With text-book in one hand and baton in the other, the pundits gave the poor bird what may fitly be called lessons!
            The kotwal was honoured with a title for his watchfulness, and the blacksmith for his skill in forging chains.
            The bird died.

Nobody had the least notion how long ago this had happened.  The fault-finder was the first man to spread the rumour.

The Raja called his nephews and asked them:  “My dear nephews, what is this that we hear?”
The     nephews said: “Sire, the bird’s education has been completed.”

“Does it hop?”  The Raja enquired.

“Never!” Said the nephews.

“Does it fly?”


“Bring me the bird,” said the Raja.

The bird was brought to him, guarded by the kotwal and the sepoys and the sowars.  The Raja poked its body with his finger.  Only its inner stuffing of book-leaves rustled.

Outside the window, the murmur of the spring breeze amongst the newly budded Asoka leaves made the April, morning wistful.

Saturday, 2 August 2014


Play needs to be constructive and healthy for children. ‘Monster’ toys like battery operated toys, computer games are not toys as they lead to many socio-emotional and cognitive problems. So then what kind of toys should teachers select to enhance the play experience kids?
The Te Whariki curriculum framework for the early years, a New Zealand government framework is one of my favorite. I have been inspired by it and have designed the following criteria based on it to help teachers select the right toys and play material for early childhood classrooms. I call them the 9 Navratna’s of toy selection-
1.    Empowerment- toys should make children independent rather than dependent, so avoid battery operated toys.
2.     Holistic development- try choosing toys that develop more than one skill.
3.    Family and community- it is seen that the level of children's play rises when adults join in the play with them. However, a word of caution- "joining in" should not be about controlling the play because controlling creates stress and will not lead to any cognitive development.  Choose toys that are like group projects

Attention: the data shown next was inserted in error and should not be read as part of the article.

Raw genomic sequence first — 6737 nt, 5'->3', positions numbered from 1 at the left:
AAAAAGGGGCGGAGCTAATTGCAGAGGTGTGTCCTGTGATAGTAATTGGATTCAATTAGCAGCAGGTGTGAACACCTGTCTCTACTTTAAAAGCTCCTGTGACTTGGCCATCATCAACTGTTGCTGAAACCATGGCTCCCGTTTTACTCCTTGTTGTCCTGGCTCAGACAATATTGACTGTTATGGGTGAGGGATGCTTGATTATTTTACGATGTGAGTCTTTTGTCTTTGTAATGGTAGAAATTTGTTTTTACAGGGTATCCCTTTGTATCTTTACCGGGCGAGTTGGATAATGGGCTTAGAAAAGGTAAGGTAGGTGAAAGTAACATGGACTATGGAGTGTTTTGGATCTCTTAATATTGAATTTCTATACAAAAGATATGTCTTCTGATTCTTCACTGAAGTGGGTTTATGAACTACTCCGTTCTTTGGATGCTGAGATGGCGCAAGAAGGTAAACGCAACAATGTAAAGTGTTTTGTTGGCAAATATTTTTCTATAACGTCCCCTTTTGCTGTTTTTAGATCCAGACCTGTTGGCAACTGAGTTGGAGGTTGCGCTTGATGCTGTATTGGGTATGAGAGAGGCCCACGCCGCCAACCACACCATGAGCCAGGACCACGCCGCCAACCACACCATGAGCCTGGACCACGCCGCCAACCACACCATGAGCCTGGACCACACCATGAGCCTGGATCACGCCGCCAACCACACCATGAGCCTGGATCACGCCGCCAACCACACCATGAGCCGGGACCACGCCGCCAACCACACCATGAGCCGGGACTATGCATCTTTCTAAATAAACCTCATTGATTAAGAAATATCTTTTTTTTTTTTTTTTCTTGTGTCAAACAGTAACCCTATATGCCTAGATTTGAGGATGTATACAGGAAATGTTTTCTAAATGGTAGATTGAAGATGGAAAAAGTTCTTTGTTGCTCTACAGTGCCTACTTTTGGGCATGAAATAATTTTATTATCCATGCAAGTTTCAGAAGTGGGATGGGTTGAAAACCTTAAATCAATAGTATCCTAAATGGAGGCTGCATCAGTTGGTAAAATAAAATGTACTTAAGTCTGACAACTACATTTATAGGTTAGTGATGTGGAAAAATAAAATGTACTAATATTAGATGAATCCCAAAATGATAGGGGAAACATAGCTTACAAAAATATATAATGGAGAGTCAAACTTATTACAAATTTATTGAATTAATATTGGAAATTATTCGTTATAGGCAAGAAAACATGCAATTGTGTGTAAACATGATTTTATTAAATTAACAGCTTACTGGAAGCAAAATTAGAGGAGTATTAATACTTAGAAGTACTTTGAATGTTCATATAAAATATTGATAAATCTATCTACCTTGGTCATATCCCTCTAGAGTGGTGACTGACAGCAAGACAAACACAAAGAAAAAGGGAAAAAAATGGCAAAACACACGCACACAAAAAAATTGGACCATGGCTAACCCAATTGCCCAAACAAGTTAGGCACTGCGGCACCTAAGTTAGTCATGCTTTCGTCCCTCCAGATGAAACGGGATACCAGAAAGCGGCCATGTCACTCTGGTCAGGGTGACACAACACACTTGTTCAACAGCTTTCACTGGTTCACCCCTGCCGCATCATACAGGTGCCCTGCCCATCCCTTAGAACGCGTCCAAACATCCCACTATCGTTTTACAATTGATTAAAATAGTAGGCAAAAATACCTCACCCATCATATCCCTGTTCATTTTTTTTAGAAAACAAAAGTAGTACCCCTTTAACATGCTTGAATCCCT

4.    Relationships- toys such as role play kits are good for dramatic play. When children follow the rules of make-believe and push one another to follow those rules, they develop important habits of self control.
5.    Well being-  toys should make children feel safe. Any kind of games of play that bring about fear or anxiety would not be good for the well being of the child.
6.    Belonging- toys must belong to the child, let him put them away, let him decide and let him take care. Toys that always need adult supervision while playing will not inculcate a sense of belonging in the child.
7.    Contribution- the child should be able to contribute in the play or in the use of the toy, toys that work on their own will breed boredom that leads to frustration and violence.
8.    Communication- language development is one of the important skills developed through play and toys ensure that correct toys are selected to enhance this.
9.    Exploration- allow children the chance to explore the entire toy, do not interfere or lead the game. A sense of exploration and excitement, is an integral part of all learning and play
With brain research facts available to teachers today, it is important that teachers make the right choice of turning their classrooms into learning and nurturing spaces and not drilling and coping spaces. When enough people raise ‘Play’ to the status it deserves in our lives, we will find the world a smarter place for kids.